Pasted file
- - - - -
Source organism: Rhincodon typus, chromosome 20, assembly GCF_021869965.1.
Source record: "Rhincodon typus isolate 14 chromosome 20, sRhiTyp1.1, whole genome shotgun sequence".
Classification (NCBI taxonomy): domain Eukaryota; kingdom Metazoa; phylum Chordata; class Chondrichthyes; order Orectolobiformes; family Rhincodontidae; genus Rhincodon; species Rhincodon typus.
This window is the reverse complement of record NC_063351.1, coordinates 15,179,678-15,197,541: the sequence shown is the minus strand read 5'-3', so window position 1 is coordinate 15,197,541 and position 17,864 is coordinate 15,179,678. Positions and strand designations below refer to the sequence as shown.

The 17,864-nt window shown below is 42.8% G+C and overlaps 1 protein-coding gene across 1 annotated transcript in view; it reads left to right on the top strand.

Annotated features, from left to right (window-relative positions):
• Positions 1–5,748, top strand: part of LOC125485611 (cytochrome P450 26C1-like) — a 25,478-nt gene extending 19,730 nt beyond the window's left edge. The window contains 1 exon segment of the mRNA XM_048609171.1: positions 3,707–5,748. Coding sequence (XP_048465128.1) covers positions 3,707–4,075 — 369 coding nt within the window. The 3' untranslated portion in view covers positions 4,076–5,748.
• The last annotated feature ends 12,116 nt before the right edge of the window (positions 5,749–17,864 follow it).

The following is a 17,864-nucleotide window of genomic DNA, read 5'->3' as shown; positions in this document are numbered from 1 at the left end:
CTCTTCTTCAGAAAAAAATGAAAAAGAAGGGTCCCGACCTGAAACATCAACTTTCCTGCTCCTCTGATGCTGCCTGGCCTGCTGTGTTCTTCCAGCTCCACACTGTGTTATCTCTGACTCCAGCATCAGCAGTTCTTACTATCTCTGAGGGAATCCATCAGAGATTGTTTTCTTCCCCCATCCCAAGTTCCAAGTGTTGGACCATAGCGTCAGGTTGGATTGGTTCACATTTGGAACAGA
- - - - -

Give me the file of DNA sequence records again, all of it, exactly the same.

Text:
Source organism: Rhincodon typus, chromosome 20, assembly GCF_021869965.1.
Source record: "Rhincodon typus isolate 14 chromosome 20, sRhiTyp1.1, whole genome shotgun sequence".
Classification (NCBI taxonomy): domain Eukaryota; kingdom Metazoa; phylum Chordata; class Chondrichthyes; order Orectolobiformes; family Rhincodontidae; genus Rhincodon; species Rhincodon typus.
This window is the reverse complement of record NC_063351.1, coordinates 15,179,678-15,197,541: the sequence shown is the minus strand read 5'-3', so window position 1 is coordinate 15,197,541 and position 17,864 is coordinate 15,179,678. Positions and strand designations below refer to the sequence as shown.

The 17,864-nt window shown below is 42.8% G+C and overlaps 1 protein-coding gene across 1 annotated transcript in view; it reads left to right on the top strand.

Annotated features, from left to right (window-relative positions):
• Positions 1–5,748, top strand: part of LOC125485611 (cytochrome P450 26C1-like) — a 25,478-nt gene extending 19,730 nt beyond the window's left edge. The window contains 1 exon segment of the mRNA XM_048609171.1: positions 3,707–5,748. Coding sequence (XP_048465128.1) covers positions 3,707–4,075 — 369 coding nt within the window. The 3' untranslated portion in view covers positions 4,076–5,748.
• The last annotated feature ends 12,116 nt before the right edge of the window (positions 5,749–17,864 follow it).

The following is a 17,864-nucleotide window of genomic DNA, read 5'->3' as shown; positions in this document are numbered from 1 at the left end:
CTCTTCTTCAGAAAAAAATGAAAAAGAAGGGTCCCGACCTGAAACATCAACTTTCCTGCTCCTCTGATGCTGCCTGGCCTGCTGTGTTCTTCCAGCTCCACACTGTGTTATCTCTGACTCCAGCATCAGCAGTTCTTACTATCTCTGAGGGAATCCATCAGAGATTGTTTTCTTCCCCCATCCCAAGTTCCAAGTGTTGGACCATAGCGTCAGGTTGGATTGGTTCACATTTGGAACAGA